Entry updated 3 October 2022. Tagged: TV.
Polish/Japanese animated online tv series (2022). Studio Trigger. A prequel to the Videogame Cyberpunk 2077 (2020) created by CD Projekt Red, with Mike Pondsmith. Directed by Hiroyuki Imaishi. Writers include Jan Bartkowicz, Łukasz Ludkowski, Masahiko Ōtsuka, Bartosz Sztybor and Yoshiki Usa. Voice cast includes Kazuhiko Inoue, Kenn, Yukihiro Misono, Hiroki Tōchi and Aoi Yūki. Ten 24-minute episodes. Colour.
In 2076 David Martinez's (Kenn) mother dies, caught in the crossfire of a gangland shooting in Night City. She would likely have survived if her body had not been weakened by overwork, undertaken to pay David's fees at an academy otherwise attended by the children of Arasaka, one of the megacorporations that run the world. After his mother's cremation, David discovers a Sandevistan military implant she had stolen and has it installed into his body. Cybernetic implants often drive users mad, creating cyberpsychos (see Psychology), and the side-effects of this one had made it unusable by others, so David's relative tolerance of this device is noticed by Arasaka, who realizes he would be an ideal guinea-pig. Meanwhile, David joins a gang of Cyberpunks, or Edgerunners, led by Maine (Tōchi). They are heavily augmented humans (see Cyborgs) employed by Faraday (Inoue), a fixer who does the dirty work for megacorporation Militech. A romance develops between David and another gang member, Lucy (Yūki), a hacker who dreams of going to the Moon.
When Maine is killed, David becomes the gang's leader, regularly augmenting his implants and meds – still having a remarkably high tolerance, but increasingly displaying psychological damage. Lucy retires from the gang, working on removing all knowledge of David from Arasaka's Computers so they will not pursue him. However, Arasaka have developed a Cyberskeleton (see Powered Armour), which is more powerful than the Sandevistan – and they want David to test it. Faraday, whose relations with Militech have soured, is hired to arrange this. He has the gang steal the Cyberskeleton from an Arasaka convey just as Militech forces arrive to do the same: so the only way David can save himself and his team is by wearing the Cyberskeleton. Then, learning Faraday has kidnapped Lucy so Arasaka can retrieve the data she stole, the gang goes to rescue her. David, slipping into cyberpsychosis, battles with Arasaka's Head of Security, Adam Smasher (Misono), a barely human cyborg who is a major antagonist in Cyberpunk 2077. David dies, but has bought enough time for Lucy to be rescued – and in the series' final scene we see her on the Moon.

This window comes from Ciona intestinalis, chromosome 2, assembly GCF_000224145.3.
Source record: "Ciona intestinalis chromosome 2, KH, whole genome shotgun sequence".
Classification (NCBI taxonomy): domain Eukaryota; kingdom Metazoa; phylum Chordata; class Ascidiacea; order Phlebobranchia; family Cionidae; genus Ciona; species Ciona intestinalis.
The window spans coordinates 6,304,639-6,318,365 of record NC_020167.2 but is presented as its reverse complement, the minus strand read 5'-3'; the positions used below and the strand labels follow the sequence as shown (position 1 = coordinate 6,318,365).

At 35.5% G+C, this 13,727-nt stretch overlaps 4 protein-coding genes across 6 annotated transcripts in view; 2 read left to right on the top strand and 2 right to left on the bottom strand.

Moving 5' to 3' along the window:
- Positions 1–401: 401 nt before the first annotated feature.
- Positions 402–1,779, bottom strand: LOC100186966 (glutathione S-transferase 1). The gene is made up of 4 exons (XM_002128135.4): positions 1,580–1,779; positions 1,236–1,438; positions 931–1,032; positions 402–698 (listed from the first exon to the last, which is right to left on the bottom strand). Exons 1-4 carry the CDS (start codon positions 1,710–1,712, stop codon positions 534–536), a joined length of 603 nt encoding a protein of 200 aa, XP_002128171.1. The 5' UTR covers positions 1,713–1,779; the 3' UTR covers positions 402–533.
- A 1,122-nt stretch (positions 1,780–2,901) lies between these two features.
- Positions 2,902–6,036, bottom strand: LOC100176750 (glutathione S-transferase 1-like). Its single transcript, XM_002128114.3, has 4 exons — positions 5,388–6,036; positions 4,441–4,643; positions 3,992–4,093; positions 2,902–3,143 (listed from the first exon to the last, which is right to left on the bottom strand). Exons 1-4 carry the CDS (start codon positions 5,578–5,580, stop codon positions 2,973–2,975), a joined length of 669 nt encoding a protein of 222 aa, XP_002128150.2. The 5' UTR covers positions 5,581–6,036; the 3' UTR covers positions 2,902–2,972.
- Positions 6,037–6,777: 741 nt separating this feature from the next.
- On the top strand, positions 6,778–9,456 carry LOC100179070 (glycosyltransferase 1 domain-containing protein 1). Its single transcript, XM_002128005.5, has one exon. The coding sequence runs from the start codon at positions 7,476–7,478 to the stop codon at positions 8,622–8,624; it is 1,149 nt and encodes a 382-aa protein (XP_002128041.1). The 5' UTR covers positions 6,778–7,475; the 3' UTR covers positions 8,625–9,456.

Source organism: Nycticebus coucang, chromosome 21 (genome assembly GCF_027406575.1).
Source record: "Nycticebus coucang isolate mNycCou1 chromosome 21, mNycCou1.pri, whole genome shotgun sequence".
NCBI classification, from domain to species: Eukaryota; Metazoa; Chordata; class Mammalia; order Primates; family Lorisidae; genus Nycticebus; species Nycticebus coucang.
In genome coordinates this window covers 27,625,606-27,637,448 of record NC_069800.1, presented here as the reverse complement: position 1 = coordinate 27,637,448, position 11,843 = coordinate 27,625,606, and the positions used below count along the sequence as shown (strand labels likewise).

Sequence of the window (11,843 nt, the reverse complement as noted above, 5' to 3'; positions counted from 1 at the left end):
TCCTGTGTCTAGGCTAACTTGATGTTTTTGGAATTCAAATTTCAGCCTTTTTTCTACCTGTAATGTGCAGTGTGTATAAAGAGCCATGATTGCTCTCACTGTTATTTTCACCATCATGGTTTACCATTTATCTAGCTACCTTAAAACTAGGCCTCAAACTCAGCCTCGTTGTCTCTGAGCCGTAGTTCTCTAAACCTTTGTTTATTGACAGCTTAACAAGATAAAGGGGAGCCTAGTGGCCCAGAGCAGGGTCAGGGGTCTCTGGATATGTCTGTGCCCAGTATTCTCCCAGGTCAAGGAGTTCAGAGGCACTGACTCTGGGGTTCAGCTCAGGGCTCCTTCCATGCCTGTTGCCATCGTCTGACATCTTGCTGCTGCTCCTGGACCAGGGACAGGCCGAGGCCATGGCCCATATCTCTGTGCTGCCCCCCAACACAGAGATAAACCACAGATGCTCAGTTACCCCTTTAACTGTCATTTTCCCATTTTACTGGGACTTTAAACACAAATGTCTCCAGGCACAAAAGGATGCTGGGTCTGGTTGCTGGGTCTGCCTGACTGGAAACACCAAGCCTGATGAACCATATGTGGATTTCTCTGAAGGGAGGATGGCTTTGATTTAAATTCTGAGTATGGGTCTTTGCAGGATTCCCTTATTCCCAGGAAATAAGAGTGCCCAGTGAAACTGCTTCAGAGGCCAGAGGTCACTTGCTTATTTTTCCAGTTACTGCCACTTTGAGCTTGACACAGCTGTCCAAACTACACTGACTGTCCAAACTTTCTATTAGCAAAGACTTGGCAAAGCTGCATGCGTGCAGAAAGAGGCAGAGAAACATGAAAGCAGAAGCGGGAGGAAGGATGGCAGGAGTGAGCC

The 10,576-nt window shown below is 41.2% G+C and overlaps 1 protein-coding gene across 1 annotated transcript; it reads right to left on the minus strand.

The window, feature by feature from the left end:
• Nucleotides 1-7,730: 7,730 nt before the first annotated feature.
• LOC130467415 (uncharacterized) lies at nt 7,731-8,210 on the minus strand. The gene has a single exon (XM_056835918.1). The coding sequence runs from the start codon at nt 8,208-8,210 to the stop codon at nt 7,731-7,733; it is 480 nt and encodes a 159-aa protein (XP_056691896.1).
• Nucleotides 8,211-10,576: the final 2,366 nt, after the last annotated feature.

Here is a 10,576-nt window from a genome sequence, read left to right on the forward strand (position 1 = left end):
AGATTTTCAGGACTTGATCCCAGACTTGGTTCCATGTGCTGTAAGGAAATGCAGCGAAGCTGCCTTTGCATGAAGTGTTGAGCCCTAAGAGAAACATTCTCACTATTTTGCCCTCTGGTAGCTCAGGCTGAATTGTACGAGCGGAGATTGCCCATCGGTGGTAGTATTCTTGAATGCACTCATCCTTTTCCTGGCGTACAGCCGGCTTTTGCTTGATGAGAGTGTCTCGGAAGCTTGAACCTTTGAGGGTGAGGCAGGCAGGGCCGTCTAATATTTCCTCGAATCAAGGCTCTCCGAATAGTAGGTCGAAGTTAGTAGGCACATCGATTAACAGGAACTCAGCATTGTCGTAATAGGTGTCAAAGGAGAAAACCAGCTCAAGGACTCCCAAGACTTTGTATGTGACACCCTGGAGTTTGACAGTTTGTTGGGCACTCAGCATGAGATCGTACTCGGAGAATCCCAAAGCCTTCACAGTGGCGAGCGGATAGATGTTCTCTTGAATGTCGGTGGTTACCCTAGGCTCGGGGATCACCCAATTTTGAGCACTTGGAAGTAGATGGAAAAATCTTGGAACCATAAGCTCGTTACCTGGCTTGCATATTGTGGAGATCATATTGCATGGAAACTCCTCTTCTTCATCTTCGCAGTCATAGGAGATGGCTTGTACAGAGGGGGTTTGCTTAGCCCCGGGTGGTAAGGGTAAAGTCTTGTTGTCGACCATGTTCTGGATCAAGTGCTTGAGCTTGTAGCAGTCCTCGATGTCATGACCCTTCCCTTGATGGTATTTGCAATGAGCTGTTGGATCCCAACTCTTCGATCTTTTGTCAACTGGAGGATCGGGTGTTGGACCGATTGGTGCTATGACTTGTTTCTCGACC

The setting is the typical urban Cyberpunk nightmare (see Clichés) – a reflection of Pondsmith's original Cyberpunk game having been issued in 1988 – though the animation gives it a lot of life. The plot and characterization of the first half of the series is similarly familiar, though later there is some improvement. The finale is rushed, with the confrontation with Adam Smasher suffering as a result: most Anime tv series have seasons of 12-13 episodes; with only 10, Cyberpunk: Edgerunners would have benefited from at least a couple more. This would have allowed the plot to breathe and deepen characterization, though David does have some development: he has pride, but his motivations are the dreams of others – his mother's, then Maine and Lucy's, rather than developing his own path. However, the non-stop action and violence (see Horror in SF) – performed with the high level of flair expected from Studio Trigger (also, as it is Studio Trigger, plenty of Fan Service) – does push many of these flaws into the background, resulting in an exciting, entertaining series. [SP]
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